I also crocheted a couple of child-sized hats for a charity my Mom works at...and I realize now with our long weekend they'll not get to her until Wednesday (sorry, Mom. The holiday/post conflict completely slipped my mind).
I got a little bit more work done here and there on Blossom Lady, mostly just filling in the background with a nice dark indigo blue (their name for it is 'Midnight'), and deepening some of the shadows in her garment.
Now that there is some real contrast going on the areas that I was already working on seem quite washed out...time to go put some BOLD contrast in this baby. Unfortunately I spilled one of my ink pots on my work space and now have to wait until it is THOROUGHLY washed and dried before I dare to put the piece back on it. Of course I spilled the darkest colour. Of course I lost more than half the little dye pot to my clumsiness. Blargh.
Well, off to check on my machine and put it back together. It always runs so much happier after this little wee pick-me-up.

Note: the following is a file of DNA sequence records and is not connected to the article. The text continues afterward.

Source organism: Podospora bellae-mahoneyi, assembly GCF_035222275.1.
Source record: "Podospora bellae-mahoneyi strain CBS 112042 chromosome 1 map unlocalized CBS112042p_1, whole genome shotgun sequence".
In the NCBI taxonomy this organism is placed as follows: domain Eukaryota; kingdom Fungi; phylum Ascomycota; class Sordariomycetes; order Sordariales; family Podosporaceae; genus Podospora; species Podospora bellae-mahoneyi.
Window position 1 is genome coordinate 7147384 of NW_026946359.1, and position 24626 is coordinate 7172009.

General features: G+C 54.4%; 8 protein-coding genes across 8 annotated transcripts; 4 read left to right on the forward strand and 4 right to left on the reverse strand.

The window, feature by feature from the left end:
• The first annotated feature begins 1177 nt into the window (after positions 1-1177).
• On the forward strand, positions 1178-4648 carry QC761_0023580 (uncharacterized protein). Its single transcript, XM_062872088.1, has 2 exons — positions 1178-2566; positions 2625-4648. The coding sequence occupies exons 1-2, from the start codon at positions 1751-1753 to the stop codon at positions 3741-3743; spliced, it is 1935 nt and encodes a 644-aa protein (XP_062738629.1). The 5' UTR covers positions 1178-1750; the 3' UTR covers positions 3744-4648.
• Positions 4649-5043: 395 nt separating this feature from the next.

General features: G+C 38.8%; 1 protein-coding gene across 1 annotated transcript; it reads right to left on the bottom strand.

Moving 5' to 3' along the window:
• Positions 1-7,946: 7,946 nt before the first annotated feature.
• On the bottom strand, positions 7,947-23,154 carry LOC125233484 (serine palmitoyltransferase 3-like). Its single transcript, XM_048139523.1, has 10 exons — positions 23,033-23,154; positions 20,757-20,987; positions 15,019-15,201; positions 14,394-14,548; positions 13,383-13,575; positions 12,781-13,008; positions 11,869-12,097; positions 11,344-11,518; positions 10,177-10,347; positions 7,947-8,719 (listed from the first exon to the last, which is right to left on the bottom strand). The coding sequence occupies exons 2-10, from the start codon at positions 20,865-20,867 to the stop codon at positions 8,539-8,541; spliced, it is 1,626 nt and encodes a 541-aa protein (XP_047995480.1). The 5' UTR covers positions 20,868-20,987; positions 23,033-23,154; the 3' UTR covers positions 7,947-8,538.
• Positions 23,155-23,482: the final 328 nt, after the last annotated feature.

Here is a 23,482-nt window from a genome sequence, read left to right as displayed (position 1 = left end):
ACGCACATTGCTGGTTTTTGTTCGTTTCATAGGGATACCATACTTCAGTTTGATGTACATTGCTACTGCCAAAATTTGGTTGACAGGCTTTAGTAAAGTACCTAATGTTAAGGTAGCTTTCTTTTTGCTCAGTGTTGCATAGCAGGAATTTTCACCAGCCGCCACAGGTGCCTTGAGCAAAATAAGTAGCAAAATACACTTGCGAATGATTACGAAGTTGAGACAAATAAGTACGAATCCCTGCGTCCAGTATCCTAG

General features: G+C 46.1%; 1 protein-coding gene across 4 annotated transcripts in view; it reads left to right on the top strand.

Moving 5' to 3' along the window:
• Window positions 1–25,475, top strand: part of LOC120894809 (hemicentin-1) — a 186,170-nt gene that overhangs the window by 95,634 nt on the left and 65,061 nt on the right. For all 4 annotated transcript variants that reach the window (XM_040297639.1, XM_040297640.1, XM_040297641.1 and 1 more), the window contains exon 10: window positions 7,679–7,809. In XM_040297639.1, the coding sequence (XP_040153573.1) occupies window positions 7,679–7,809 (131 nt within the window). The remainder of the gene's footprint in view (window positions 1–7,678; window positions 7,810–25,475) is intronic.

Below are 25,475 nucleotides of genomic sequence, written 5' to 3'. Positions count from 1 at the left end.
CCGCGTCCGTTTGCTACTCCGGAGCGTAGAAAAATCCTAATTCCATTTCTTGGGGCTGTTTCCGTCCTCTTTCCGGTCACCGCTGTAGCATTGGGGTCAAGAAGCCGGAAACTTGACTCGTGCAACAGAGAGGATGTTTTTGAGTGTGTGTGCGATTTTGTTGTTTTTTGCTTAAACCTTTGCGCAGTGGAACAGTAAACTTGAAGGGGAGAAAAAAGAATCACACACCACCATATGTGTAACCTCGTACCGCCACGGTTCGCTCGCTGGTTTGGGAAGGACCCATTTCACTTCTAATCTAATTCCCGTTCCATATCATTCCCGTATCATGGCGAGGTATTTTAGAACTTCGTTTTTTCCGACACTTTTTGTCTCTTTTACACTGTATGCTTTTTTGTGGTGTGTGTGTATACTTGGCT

PS - I was floored by an unexpected and generous hearted gift this week. Thanks so much, Tracy. You really touched my heart. Thank you.
Sunday, November 04, 2007
It was the perfect day to make granola.
I've been making granola since about '92, I think, when I worked for a family in Vancouver as the nanny. The Mom in that family had a recipe that I made regularly for them and have been making variations on ever since.
This makes the whole house smell amazing.
If you ever want to make it, this is how:
In a really big bowl mix:
1/2 C raw sugar (demarara)